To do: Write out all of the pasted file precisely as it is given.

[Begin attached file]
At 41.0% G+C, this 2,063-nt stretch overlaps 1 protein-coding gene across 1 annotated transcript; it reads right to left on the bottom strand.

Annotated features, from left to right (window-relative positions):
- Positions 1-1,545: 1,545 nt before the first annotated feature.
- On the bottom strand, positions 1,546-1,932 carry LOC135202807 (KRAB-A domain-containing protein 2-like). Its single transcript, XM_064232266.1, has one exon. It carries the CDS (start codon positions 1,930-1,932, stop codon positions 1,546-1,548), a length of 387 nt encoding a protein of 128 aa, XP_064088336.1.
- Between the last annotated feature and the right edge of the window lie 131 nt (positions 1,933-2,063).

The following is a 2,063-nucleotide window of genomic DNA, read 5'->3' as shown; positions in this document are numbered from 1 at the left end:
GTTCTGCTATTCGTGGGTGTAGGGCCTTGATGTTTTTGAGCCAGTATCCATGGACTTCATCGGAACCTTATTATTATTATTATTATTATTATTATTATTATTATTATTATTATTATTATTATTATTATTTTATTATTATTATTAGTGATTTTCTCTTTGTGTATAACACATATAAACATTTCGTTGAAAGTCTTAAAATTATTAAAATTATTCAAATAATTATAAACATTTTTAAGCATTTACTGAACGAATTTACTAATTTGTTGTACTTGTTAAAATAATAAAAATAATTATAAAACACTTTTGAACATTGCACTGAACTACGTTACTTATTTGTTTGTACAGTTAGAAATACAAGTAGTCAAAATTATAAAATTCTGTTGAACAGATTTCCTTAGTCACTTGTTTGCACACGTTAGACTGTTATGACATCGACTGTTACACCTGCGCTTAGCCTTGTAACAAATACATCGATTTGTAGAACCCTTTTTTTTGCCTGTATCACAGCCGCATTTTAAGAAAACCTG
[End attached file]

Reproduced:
At 41.0% G+C, this 2,063-nt stretch overlaps 1 protein-coding gene across 1 annotated transcript; it reads right to left on the bottom strand.

Annotated features, from left to right (window-relative positions):
- Positions 1-1,545: 1,545 nt before the first annotated feature.
- On the bottom strand, positions 1,546-1,932 carry LOC135202807 (KRAB-A domain-containing protein 2-like). Its single transcript, XM_064232266.1, has one exon. It carries the CDS (start codon positions 1,930-1,932, stop codon positions 1,546-1,548), a length of 387 nt encoding a protein of 128 aa, XP_064088336.1.
- Between the last annotated feature and the right edge of the window lie 131 nt (positions 1,933-2,063).

The following is a 2,063-nucleotide window of genomic DNA, read 5'->3' as shown; positions in this document are numbered from 1 at the left end:
GTTCTGCTATTCGTGGGTGTAGGGCCTTGATGTTTTTGAGCCAGTATCCATGGACTTCATCGGAACCTTATTATTATTATTATTATTATTATTATTATTATTATTATTATTATTATTATTATTATTATTTTATTATTATTATTAGTGATTTTCTCTTTGTGTATAACACATATAAACATTTCGTTGAAAGTCTTAAAATTATTAAAATTATTCAAATAATTATAAACATTTTTAAGCATTTACTGAACGAATTTACTAATTTGTTGTACTTGTTAAAATAATAAAAATAATTATAAAACACTTTTGAACATTGCACTGAACTACGTTACTTATTTGTTTGTACAGTTAGAAATACAAGTAGTCAAAATTATAAAATTCTGTTGAACAGATTTCCTTAGTCACTTGTTTGCACACGTTAGACTGTTATGACATCGACTGTTACACCTGCGCTTAGCCTTGTAACAAATACATCGATTTGTAGAACCCTTTTTTTTGCCTGTATCACAGCCGCATTTTAAGAAAACCTG